360-degree time-lapse color panorama from China’s Chang’e-3 lander This 360-degree time-lapse color panorama from China’s Chang’e-3 lander shows the Yutu rover at three different positions during its trek over the Moon’s surface at its landing site from Dec. 15-22, 2013 during the 1st Lunar Day. Credit: CNSA/Chinanews/Ken Kremer/Marco Di Lorenzo – kenkremer.com.  See our Yutu timelapse pano at NASA APOD Feb. 3, 2014: http://apod.nasa.gov/apod/ap140203.htm

360-degree time-lapse color panorama from China’s Chang’e-3 lander
This 360-degree time-lapse color panorama from China’s Chang’e-3 lander shows the Yutu rover at three different positions during its trek over the Moon’s surface at its landing site from Dec. 15-22, 2013 during the 1st Lunar Day. Credit: CNSA/Chinanews/Ken Kremer/Marco Di Lorenzo – kenkremer.com. See our Yutu timelapse pano at NASA APOD Feb. 3, 2014: http://apod.nasa.gov/apod/ap140203.htm

Each lunar day and night lasts for alternating periods of 14 Earth days.

During each long night, the Moon’s temperatures plunge dramatically to below minus 180 Celsius, or minus 292 degrees Fahrenheit.

Both solar powered probes must enter hibernation mode during each lunar night to conserve energy and protect their science instruments and control mechanisms, computers and electronics.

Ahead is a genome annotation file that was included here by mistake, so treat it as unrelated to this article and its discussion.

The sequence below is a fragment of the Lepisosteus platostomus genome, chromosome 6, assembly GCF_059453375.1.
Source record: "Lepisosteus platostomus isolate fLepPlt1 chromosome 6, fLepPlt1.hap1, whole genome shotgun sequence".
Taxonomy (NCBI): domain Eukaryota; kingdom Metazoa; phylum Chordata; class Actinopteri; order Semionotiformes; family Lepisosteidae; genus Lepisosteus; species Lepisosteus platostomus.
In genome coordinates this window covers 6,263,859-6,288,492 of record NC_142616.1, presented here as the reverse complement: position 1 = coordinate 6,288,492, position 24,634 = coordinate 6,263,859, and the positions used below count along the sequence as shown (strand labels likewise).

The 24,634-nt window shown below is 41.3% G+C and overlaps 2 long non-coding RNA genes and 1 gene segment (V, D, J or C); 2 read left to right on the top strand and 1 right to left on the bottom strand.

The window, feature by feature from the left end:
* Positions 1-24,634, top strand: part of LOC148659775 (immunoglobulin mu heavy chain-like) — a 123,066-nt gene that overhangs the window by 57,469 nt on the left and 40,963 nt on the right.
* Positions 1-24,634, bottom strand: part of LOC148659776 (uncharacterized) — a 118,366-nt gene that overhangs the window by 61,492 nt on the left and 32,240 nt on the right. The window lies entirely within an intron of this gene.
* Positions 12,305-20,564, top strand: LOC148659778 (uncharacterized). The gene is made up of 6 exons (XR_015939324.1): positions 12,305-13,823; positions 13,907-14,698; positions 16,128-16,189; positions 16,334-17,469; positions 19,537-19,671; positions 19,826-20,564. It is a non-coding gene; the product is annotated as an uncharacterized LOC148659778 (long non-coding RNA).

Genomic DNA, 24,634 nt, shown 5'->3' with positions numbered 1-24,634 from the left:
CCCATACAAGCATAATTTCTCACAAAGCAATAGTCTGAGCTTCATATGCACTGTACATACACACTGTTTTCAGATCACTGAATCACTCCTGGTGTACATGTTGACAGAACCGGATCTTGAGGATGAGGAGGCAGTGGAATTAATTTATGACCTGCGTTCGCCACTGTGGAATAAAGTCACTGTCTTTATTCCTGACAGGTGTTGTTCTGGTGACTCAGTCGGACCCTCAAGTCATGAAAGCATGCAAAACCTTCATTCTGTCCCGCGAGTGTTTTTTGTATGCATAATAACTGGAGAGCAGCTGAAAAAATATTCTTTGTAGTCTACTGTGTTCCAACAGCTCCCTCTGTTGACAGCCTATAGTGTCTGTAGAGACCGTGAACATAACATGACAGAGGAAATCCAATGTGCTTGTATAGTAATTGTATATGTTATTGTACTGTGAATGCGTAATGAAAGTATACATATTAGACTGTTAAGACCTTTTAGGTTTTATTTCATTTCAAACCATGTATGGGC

“The rover stands a chance of being saved now that it is still alive,” Pei stated.

Yutu, which translates as ‘Jade Rabbit’ is named after the rabbit in Chinese mythology that lives on the Moon as a pet of the Moon goddess Chang’e.

‘Jade Rabbit’ had departed the landing site forever, and was journeying southwards as the anomoly occurred – about six weeks into its planned 3 month long moon roving expedition to investigate the moon’s surface composition and natural resources.

The 140 kg Yutu robot is located some 100 m south of the lander.

Traverse Path of Yutu rover from Dec. 14 landing to Dec. 21. Landscape textured with Chang'e 3 imagery from space and ground.  Credit: CNSA/BACC